No matter the product, service, or business goal, all teams benefit from regular and insightful analysis. But with the sheer number of analytical models on offer, and the wealth of data that today’s LMS provide, making strategic choices can be a stressful process. When it comes to measuring success and targeting improvements, two types of analysis stand out as the most commonly run: a Training Needs Analysis (TNA), and a Performance Analysis (or PNA). But what are the specific benefits of each method, which is which, and how can they be used to assess the impact of an L&D program? Find out below.
Training Needs Analysis (TNA)
A Training Needs Analysis is the more tightly focused method of assessing your team’s needs. TNA’s set criteria for desired skill and knowledge levels, and then test current levels against those needs. Because every organization requires its own individual skillset, there is no one overall TNA model or cookie cutter method. Instead, each TNA is a bespoke solution to a particular set of wants.
There are, however, several commonalities to all Training Needs Analyses. Every TNA reveals needs which require addressing in some way. Often, this takes the form of a gap in current or past training, which suggests a future training pathway. But TNA’s are also useful for highlighting other areas of business where training is unable to make an impact, such as motivation, resources, and internal processes. These two categories of outcome are classed as Training and Non-training needs.
How to conduct a Training Needs Analysis?
Although there is no one way to conduct a Training Needs Analysis, there are a few things that any organization will want to consider. The first what you actually want to achieve through a TNA; what are your desired outcomes? These might be formed around a value statement or philosophy, defining the core goals of your organization and how they relate to current activity. Management or senior staff may be most able to help define desired outcomes and fundamental business goals.
The next step involves gathering data according to whatever core competencies your business stipulates. This might be achieved through an online test, or by allowing supervisors to carry out performance evaluations. However, it’s important to make sure that any appraisals and evaluations aren’t already assuming the need for training, or that they over-concentrate on a summary rather than a meaningful evaluation of specific skills and abilities.
Once data is gathered, a TNA can be performed against the strategic criteria you’ve developed. You should be able to use this analysis to answer such questions as what resources are available, who requires resources, and who can serve as subject matter experts? To ensure that your Training Needs Analysis covers everything you need to know, it may be helpful to compile a training and development needs analysis checklist.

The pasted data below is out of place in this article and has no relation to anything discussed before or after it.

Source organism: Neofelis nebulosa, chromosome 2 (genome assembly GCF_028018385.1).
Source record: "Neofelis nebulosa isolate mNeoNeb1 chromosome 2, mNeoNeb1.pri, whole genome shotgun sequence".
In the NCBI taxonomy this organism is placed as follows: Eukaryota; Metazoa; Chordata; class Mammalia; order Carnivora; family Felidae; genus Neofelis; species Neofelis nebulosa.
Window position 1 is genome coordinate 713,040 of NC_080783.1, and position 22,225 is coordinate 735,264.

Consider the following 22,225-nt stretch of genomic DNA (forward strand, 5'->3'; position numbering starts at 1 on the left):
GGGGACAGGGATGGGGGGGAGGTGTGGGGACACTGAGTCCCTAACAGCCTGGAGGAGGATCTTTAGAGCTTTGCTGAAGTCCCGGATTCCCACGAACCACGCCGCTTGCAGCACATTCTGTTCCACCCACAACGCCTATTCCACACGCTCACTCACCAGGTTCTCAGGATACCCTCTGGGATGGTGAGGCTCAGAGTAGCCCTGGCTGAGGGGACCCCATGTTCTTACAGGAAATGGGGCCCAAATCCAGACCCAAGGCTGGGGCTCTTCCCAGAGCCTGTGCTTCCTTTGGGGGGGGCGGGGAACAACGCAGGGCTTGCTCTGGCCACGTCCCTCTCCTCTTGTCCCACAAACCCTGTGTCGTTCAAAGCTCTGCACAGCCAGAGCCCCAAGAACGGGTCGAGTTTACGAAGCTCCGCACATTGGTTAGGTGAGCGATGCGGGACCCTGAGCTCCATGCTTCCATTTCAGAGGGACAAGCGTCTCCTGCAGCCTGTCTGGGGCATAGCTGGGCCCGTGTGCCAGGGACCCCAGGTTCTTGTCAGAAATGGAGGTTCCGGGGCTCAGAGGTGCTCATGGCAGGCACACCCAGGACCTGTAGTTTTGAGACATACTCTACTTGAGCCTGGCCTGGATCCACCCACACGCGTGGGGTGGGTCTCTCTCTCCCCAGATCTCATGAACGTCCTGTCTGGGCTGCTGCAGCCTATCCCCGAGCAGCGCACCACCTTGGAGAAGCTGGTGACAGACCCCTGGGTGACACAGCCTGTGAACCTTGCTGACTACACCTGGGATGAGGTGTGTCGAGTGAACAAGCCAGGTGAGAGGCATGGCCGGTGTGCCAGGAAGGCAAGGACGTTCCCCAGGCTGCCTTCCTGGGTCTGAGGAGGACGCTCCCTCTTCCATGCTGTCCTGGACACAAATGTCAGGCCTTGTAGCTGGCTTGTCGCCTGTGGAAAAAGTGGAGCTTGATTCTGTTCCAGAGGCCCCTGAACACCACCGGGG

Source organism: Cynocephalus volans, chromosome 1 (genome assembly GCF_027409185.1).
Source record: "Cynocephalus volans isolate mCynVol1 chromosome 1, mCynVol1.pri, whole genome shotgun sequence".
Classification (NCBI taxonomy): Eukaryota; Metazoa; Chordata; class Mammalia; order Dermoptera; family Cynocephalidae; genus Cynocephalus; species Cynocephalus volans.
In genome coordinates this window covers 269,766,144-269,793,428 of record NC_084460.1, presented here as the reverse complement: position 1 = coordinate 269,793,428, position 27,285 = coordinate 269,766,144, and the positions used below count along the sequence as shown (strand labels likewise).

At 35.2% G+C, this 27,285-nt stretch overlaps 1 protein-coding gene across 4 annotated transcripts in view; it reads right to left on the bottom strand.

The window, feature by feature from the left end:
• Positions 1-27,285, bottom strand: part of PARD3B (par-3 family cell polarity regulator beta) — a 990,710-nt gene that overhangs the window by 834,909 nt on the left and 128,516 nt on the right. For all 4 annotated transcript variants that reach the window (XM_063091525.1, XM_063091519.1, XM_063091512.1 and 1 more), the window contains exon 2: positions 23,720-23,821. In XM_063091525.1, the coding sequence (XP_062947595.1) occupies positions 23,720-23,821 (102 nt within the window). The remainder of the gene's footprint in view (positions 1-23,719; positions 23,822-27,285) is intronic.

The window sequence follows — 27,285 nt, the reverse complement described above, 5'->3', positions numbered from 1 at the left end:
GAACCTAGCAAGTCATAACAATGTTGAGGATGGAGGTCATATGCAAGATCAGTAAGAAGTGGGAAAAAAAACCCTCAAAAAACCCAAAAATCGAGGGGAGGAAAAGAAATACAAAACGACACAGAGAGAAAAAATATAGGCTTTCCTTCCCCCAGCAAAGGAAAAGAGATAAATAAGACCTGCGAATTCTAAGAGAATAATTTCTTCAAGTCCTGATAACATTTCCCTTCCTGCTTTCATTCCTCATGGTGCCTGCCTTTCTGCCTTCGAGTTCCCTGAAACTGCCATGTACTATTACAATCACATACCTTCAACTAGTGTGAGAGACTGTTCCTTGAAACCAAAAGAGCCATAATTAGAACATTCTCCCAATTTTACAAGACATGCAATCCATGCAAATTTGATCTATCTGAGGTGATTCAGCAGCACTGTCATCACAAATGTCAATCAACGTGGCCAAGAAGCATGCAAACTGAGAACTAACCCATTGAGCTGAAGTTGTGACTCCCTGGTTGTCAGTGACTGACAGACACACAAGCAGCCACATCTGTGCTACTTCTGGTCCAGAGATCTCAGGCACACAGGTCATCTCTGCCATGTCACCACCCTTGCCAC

Finally, the results of your Training Needs Analysis can be used to inform management of skill gaps. These gaps are a representation of the difference between performance and potential within your organization (read our article on Why Your Organization Needs Skill Gap Analysis for more details), and are an effective way of asking questions about productivity within your team.
Performance Analysis (PNA)
While a Training Needs Analysis is a focused, effective approach to identifying core needs, it does have its limitations. TNA’s can, in general, only reveal the areas where training is and isn’t of value. In other words, conducting a TNA will only contribute to business solutions if the original issue is caused by a lack of knowledge and skills.
Image: ‘Performance Needs Analysis’ by Peak Performance Center
If you know your team’s needs are likely to be wider than skill-based, you might want to consider a Performance or Performance Needs Analysis (PNA). This wider method takes an overview of all contributing factors in company performance, and can incorporate a Training Skills Analysis or Skills Gap Analysis to inform its results. Other factors included in a Performance Analysis might include a study of workflow, communication, resource availability, or staff wellbeing.
The better your available data, the more helpful and incisive you PNA is likely to be. For example, if you know exactly which part of a learning course, project, or assignment is the biggest time-suck, you can implement an efficient, targeted solution for that aspect of your workflow. KPI’s and metrics are invaluable here for their ability to pinpoint specific areas of your organization. So just as many companies use KPIs to track their success, you should also be considering key metrics most useful for your Performance Analysis.
If you need better access to the data necessary for your Performance Analysis, analytics platforms such as Lambda Analytics offer a variety of metrics that don’t just come in handy for improving the efficacy of eLearning experiences (check out one of our articles on the most beneficial learning metrics for eLearning and why you should track them.) You should also be using the full capabilities of your LMS to create the most effective data profile of your team's performance.
If you have any other questions or concerns regarding eLearning solutions, learning management systems, or learning analytics, we’d love to hear from you! Contact us today.
Other articles you might be interested in:
- 5 eLearning Benefits for Talent Development and Performance
- How to Evaluate Training and Learning Performance Effectively
- Datafication: Using Data and Analytics to Drive Performance in L&D
Disclaimer: This article was contributed by guest blogger Joe Hitchcock. Joe is a content writer from Vancouver BC, interested in culture, education and fiction. The views and opinions expressed belong to the guest blogger alone, and do not necessarily reflect the official policies or opinions of Lambda Solutions.